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I just hit upon an idea I have used in the past to distinguish between two instances of the same program, one of which was hung. While Task Manager is open and visible and sorted by CPU usage, I pick up the windows of one of the instances and drag it around quickly. The CPU usage on one of the processes goes up, presumably as that process' paint message is rapidly called (assuming your system does "Show window contents while dragging").

Today I wondered if my system has a keylogger. I imagined a hardware keylogger and thought there might be some way to detect it without dismantling my computer, but the search hits I got were mostly for software keyloggers and using anti-Malware software to detect it. But if you activate Windows Task Manager and then just hit lots of keys on the keyboard (gently!), then any process that is recording them would presumably start using some CPU. I wondered if it would use enough CPU to bring it to the top. When I try it, I can get dwm.exe and csrss.exe and taskhost.exe to come up. I think this shows that it is possible to use this method to find a process that is watching the keyboard, but it takes some discernment.

Does this seem plausible, and is this technique one that is resilient to camouflage methods that malware authors might take?

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You asked about a hardware keylogger; by definition a hardware keylogger has an independent CPU and an independent process table. Suggest you modify the question to ask about software keyloggers. –  Mark C. Wallace Dec 3 '12 at 12:14
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2 Answers

Completely useless against anything but the university project of a computer security student.

You can make processes appear another process's name or not at all without too much difficulty. Also you can get hardware key loggers which can take the raw signal from your keyboard and store it to a memory stick or broadcast it over wifi.

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You must have a pretty dim view of university students. –  lynks Dec 3 '12 at 18:57
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Efficient malware will manipulate the kernel internal structure so as not to appear at all in the list of process (then again, a hide-and-seek game between malware and malware detectors; see for instance this page for some information). Thus, you will not see anything in the task manager.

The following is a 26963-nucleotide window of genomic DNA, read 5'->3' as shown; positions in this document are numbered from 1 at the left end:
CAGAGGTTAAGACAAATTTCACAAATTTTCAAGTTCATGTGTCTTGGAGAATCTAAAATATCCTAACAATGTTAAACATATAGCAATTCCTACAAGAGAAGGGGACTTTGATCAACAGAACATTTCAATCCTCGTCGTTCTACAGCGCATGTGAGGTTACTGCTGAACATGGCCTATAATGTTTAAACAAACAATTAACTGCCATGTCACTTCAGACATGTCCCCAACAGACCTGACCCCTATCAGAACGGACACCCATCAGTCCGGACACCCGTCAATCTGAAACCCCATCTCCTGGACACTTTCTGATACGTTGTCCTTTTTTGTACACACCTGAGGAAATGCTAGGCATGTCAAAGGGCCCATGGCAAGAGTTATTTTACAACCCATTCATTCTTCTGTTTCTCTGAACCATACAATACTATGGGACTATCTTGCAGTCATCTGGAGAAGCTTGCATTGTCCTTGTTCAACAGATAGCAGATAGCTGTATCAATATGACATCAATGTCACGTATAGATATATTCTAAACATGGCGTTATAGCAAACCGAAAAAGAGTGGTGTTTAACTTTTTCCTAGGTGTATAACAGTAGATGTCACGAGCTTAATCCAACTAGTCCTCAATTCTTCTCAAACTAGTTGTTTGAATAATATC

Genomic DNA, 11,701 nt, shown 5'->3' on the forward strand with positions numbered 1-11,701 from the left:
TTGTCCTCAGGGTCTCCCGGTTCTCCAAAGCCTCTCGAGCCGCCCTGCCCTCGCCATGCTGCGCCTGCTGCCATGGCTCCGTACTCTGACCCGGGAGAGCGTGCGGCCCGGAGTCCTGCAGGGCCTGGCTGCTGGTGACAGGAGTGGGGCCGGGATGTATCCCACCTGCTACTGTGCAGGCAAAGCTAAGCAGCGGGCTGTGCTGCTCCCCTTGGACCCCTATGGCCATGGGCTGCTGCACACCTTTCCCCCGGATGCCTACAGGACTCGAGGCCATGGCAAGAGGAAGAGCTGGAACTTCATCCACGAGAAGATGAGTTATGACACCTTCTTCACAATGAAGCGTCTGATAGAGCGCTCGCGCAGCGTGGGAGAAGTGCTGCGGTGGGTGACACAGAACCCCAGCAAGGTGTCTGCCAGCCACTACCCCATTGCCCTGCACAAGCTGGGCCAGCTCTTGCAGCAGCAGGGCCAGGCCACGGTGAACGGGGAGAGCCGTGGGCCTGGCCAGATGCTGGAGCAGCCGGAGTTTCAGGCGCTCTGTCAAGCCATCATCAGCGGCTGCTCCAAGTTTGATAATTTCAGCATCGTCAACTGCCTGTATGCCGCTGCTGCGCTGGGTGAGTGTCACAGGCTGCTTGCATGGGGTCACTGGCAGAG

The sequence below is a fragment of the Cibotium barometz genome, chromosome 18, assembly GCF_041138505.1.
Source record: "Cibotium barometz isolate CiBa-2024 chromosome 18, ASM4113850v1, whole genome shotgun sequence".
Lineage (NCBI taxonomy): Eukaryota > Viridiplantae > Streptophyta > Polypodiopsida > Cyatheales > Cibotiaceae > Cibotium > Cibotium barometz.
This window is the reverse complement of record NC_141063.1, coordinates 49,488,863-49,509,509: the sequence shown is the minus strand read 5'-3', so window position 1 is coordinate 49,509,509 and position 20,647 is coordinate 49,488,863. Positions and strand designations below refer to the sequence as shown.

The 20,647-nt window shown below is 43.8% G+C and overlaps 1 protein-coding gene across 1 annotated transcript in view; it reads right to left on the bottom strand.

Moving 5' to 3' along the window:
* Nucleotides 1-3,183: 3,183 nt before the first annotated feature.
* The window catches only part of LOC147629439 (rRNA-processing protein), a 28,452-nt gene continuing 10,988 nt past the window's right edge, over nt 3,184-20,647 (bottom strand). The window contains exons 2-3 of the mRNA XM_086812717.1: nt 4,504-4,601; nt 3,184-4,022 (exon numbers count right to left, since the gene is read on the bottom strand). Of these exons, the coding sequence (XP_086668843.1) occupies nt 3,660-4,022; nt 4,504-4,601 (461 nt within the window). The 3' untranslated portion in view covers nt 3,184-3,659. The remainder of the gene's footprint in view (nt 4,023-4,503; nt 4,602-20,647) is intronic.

Even if the keylogger does appear as a task in the task manager, key logging, in its basic forms, is extremely inexpensive. My first computer could keep track of all I typed with its 6809E CPU, running at the blazing speed of 1 MHz. A basic PC is more than 10000 times faster than that, and will thus need no more than 1/10000th of its CPU to log key strokes. To see that in the task manager, you will need sharp eyes... To complicate the setup, there are a lot of process which exhibit some regular activity even when nominally idle; this is typical of process with background garbage collection activity.

And, of course, when you look at the task manager, you observe, among the list of process, the task manager itself, which uses CPU to update the list as graphically rendered on the screen...

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Agreed - there are a lot of better ways to find such activity. As a good example of how little CPU this will need - I can stream 1080p video over my WiFi and display it at full resolution (whilst decoding it from H.264) and use only ~15% of my CPU's entire throughput. I hardly think saving a few ASCII characters to disk will reach enough cycles to make Task Manager display even 1% for the process. –  Polynomial Dec 2 '12 at 23:43
    
Yeah, would be better to look for IO on network or the filesystem (depending if it saves it to a log or sends it straight out, and it would still be very hard to detect the increase). –  ewanm89 Dec 3 '12 at 0:29
    
@ewanm89 Agreed, and at that point why not just use Wireshark and tcpview? :) –  Polynomial Dec 3 '12 at 9:43
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